Review: Hatcham Social bring grit and doom to The Sunflower Lounge
- Hatcham Social showed Birmingham the darker side of indie on Thursday 26th November
- Support came from the eclectic Jump the Shark and psychedelia from The Lizards
Jump The Shark
First on tonight are Jump The Shark, an act who immediately pique your interest. The Wolverhampton four-piece are an eclectic culmination of people derived from an assortment of influences meaning their music is similarly hard to pin down. They have a talent for crafting clear and enchanting riffs, but the real focal point is frontwoman Tasha Jones. This is an achievement in itself as Tasha is also the drummer of the band meaning she’s somewhat hidden behind the others. Her soaring vocals are an unexpected supplement to the group’s music showing that they’re as ambitious as they are talented.
Taking to the stage after is one of Birmingham’s most promising new bands, The Lizards. They’ve been dubbed as “psychedelic”, but there’s a multitude of influences lying under the surface. From the baroque arrangement of late 60s Velvet Underground to the lazy, pining desire of The Stone Roses, The Lizards deal in style just as much as they do substance. Frontman duties are shared between Dan Whitehouse and Cameron Harris, whose enunciated Tim Burgess-esque vocals and impish charm perfectly accompany the music. The opening seconds of ‘Strange Love’ spell out The Lizard’s manifesto sublimely; gentle, poppy psychedelia pinned by the sweetest of melodies and a precise love of the ’60s. They end with ‘All My Friends Are Lizards’, their latest track which touches on Brian Jonestown Massacre wonderment. A showcase of how talented each member is at their chosen craft, especially during the breakdown groove, we can only look forward to what they have to offer next.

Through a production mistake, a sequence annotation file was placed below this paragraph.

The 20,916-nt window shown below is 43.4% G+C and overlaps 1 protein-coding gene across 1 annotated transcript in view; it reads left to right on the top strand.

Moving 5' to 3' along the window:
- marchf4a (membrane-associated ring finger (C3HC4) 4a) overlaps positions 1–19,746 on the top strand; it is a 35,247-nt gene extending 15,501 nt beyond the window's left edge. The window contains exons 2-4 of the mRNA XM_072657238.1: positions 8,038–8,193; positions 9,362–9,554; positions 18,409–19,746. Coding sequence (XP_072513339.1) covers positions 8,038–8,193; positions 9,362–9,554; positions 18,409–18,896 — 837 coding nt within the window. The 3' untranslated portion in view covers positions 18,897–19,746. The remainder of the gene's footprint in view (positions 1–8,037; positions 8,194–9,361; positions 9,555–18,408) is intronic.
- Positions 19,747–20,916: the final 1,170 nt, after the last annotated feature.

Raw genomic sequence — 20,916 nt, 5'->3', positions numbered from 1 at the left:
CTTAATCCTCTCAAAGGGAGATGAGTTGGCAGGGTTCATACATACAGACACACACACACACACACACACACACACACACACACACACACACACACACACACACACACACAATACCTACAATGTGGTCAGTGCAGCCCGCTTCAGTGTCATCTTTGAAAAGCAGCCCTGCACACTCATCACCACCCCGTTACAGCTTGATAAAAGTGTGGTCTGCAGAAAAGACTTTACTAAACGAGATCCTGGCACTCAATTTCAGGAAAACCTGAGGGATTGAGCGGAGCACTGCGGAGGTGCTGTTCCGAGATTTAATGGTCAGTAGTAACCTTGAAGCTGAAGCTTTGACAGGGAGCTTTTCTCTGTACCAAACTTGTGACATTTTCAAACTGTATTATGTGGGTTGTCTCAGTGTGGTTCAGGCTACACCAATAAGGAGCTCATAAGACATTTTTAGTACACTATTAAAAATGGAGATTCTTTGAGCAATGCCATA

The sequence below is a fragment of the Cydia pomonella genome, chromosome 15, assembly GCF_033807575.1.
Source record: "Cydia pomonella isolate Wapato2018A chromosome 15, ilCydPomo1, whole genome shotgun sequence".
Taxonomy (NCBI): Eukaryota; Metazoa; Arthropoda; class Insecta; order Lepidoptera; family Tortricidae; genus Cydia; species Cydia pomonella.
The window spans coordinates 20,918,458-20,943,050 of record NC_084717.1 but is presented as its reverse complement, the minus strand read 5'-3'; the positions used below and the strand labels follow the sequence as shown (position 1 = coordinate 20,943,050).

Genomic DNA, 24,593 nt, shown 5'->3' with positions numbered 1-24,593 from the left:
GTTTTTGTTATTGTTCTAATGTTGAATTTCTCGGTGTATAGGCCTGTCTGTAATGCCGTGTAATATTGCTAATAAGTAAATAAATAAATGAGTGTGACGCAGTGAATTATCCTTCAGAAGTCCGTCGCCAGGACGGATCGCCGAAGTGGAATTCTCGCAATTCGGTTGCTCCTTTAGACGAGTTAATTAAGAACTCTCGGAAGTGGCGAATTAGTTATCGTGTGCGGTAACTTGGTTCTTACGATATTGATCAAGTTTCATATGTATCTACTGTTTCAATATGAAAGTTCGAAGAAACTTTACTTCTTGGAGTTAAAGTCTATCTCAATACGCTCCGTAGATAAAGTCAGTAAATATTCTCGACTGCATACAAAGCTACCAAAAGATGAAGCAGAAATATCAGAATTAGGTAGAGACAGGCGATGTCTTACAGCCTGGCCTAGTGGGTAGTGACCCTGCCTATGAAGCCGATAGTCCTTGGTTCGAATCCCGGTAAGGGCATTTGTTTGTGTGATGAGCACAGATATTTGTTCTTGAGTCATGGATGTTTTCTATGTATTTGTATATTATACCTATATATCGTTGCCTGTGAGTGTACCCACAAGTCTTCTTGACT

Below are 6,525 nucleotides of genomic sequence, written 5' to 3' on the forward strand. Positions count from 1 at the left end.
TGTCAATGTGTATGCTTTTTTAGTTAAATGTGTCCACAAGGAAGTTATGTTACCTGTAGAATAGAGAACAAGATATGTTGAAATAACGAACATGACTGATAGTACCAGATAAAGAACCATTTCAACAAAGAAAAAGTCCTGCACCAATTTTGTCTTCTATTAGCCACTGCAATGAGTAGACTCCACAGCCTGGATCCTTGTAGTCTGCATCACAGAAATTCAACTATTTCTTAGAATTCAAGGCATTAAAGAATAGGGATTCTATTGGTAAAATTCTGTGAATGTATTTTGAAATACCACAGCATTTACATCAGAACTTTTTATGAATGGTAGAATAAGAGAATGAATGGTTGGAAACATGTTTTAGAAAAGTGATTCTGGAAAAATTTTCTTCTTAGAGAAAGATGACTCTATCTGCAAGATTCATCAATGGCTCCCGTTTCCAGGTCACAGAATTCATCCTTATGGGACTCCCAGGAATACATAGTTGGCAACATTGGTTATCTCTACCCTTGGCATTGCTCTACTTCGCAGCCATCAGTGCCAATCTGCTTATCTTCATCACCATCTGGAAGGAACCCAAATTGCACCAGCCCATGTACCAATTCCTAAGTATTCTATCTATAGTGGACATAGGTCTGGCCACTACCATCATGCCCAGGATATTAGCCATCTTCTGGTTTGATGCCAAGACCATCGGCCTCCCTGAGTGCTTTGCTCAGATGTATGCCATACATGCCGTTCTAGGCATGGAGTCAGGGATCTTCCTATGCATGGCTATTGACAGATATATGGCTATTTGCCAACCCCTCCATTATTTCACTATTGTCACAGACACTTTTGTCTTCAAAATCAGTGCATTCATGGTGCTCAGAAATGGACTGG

If you listen to headliners Hatcham Social on record, they’ve always sounded indebted to the ’80s jangle that made their genre what it was. Live, however, their shows are nothing short of unruly. Since 2006, the band have been paving their own path of angular post-punk, writing inventive yet charming songs that still manage to sound sophisticated. The underground grit of the Sunflower Lounge is a perfect setting for Hatcham Social’s craft; it’s easy to cast them off as “indie pop”, but tonight saw them tap into a darker strain.
Toby Kidd’s voice holds a certain doom that makes them sound anything but twee and accompanied by narcotic riffs and a dead behind the eyes delivery, the band prove to be as captivating as they are underrated. With the release of their fourth album, The Birthday Of The World, Hatcham Social refuse to be sidelined, making their live shows all the better for it.
Photographs by Jonathan Morgan
View the full set here.